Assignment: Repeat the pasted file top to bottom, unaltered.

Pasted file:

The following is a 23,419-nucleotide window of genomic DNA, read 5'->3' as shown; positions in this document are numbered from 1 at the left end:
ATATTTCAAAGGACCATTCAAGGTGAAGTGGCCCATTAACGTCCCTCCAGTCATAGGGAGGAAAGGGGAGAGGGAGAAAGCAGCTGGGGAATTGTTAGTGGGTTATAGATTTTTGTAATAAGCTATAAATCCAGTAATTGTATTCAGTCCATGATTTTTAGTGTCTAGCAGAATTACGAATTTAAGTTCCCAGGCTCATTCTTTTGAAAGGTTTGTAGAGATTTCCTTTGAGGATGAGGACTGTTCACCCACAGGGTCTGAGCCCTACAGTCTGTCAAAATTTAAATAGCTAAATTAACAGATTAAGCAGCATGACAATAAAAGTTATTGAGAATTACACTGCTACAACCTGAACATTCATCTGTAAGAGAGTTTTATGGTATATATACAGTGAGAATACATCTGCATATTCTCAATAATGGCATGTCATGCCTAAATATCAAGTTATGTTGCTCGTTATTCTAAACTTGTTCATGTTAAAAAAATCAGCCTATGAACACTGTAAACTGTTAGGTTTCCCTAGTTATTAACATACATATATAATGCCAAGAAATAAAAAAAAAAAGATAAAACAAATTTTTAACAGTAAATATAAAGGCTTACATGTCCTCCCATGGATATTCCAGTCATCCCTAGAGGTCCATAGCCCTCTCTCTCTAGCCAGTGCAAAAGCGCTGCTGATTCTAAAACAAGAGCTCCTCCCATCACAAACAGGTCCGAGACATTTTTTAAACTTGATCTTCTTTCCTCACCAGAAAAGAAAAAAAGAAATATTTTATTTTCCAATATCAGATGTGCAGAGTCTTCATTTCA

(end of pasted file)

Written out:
The following is a 23,419-nucleotide window of genomic DNA, read 5'->3' as shown; positions in this document are numbered from 1 at the left end:
ATATTTCAAAGGACCATTCAAGGTGAAGTGGCCCATTAACGTCCCTCCAGTCATAGGGAGGAAAGGGGAGAGGGAGAAAGCAGCTGGGGAATTGTTAGTGGGTTATAGATTTTTGTAATAAGCTATAAATCCAGTAATTGTATTCAGTCCATGATTTTTAGTGTCTAGCAGAATTACGAATTTAAGTTCCCAGGCTCATTCTTTTGAAAGGTTTGTAGAGATTTCCTTTGAGGATGAGGACTGTTCACCCACAGGGTCTGAGCCCTACAGTCTGTCAAAATTTAAATAGCTAAATTAACAGATTAAGCAGCATGACAATAAAAGTTATTGAGAATTACACTGCTACAACCTGAACATTCATCTGTAAGAGAGTTTTATGGTATATATACAGTGAGAATACATCTGCATATTCTCAATAATGGCATGTCATGCCTAAATATCAAGTTATGTTGCTCGTTATTCTAAACTTGTTCATGTTAAAAAAATCAGCCTATGAACACTGTAAACTGTTAGGTTTCCCTAGTTATTAACATACATATATAATGCCAAGAAATAAAAAAAAAAAGATAAAACAAATTTTTAACAGTAAATATAAAGGCTTACATGTCCTCCCATGGATATTCCAGTCATCCCTAGAGGTCCATAGCCCTCTCTCTCTAGCCAGTGCAAAAGCGCTGCTGATTCTAAAACAAGAGCTCCTCCCATCACAAACAGGTCCGAGACATTTTTTAAACTTGATCTTCTTTCCTCACCAGAAAAGAAAAAAAGAAATATTTTATTTTCCAATATCAGATGTGCAGAGTCTTCATTTCA